If you're prone to clogged pores and breakouts on your chest, back, or other areas of your body besides your face, you may be more aware of certain things like what the best type of fabric to wear while working out is. And for good reason. Choosing the right workout gear can not only affect how comfortable you are but also how healthy your skin stays. So to find out some tips for how to make sure your workout isn't ruining your skin, I emailed with Dr. Christine Falsetti and Dr. Clarissa Shetler, founders of C2 California Clean, and Dr. Elizabeth Tanzi, founder and director of Capital Laser & Skin Care and Assistant Clinical Professor for the Department of Dermatology at the George Washington University Medical Center.
When selecting your workout clothes, the most important thing to look for, says Dr. Tanzi, is the fit. This, she says, is because "Tight clothing occludes the pores causing irritation, inflammation, and eventual acne." So even if you wear a fabric that wicks sweat from the skin, if it's too tight and affects the skin's ability to breathe, it could be doing more harm than good when it comes to clogged pores and bacne.
However, as long as the fit is not so loose that it impedes your workout or so tight that it causes irritation, the next important factor to look at is what your workout gear is made of. According to Drs. Falsetti and Shetler, fabrics touted as wicking, technical, or performance are generally best for any sweat-inducing exercise (including winter sports), as these are "considered breathable fabrics that draw moisture away from the skin to keep it dry and comfortable." Some such fabrics include polyester, lycra, spandex, bamboo, and wool.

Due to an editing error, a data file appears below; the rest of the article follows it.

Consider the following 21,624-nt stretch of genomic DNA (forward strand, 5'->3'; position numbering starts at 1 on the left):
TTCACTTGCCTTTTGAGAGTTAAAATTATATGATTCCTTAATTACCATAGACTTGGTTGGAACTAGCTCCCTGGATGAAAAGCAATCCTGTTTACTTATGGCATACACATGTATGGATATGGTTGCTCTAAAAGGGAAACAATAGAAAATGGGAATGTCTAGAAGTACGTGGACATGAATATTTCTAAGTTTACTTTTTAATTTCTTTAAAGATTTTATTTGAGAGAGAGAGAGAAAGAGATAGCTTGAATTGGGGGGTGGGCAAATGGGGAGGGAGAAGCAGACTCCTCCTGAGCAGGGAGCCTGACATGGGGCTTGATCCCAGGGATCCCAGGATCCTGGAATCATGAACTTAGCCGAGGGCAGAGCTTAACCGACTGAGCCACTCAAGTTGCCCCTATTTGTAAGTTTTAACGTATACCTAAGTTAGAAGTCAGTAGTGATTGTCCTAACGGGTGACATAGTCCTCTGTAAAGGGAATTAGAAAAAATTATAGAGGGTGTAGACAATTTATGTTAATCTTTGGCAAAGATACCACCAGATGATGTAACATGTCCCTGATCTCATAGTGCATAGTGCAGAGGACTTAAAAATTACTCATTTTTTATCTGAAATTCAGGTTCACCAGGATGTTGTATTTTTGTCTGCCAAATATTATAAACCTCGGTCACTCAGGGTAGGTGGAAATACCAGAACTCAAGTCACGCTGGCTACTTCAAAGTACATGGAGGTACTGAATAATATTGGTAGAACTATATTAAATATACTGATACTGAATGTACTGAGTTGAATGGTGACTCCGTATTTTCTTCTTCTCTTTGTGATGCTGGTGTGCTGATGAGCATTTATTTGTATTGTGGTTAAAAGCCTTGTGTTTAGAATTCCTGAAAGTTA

But if you're wondering why it's so important that sweat doesn't stay on your body while exercising (it's supposed to help cool you down after all, right?), Drs. Falsetti and Shetler explain that it has to do with the bacteria that ultimately become laced in your sweat. "When we sweat, we excrete a protein called sialomucin that is like candy for bacteria," they say. So when the bacteria is drawn to your sweat, the best way to keep it from lingering on your skin and affecting your skin health is by "wearing non-absorbing fabrics that pull the sweat to the outside of the fabric to be evaporated." (As opposed to fabrics like cotton that absorb moisture but then stay heavy and wet throughout your workout.)
Regardless of what you end up wearing while working out though, all three doctors warn against lingering in your clothes after exercising, as some sweat and bacteria will inevitably remain trapped against your skin. So to keep your skin healthy, it's best to schedule your sweat sesh when you have time to immediately hop in the shower afterwards.
And to really make sure your skin stays healthy and blemish-free following a workout, Drs. Falsetti and Shetler add that it is important to stay hydrated both inside and out. They explain that by drinking plenty of water and regularly moisturizing your skin, you can better keep your skin's protective barrier intact, thereby protecting your body from bacteria, pollution, and toxic agents.
Because working up a sweat can be good for your skin— as long as you make the right fashion choices.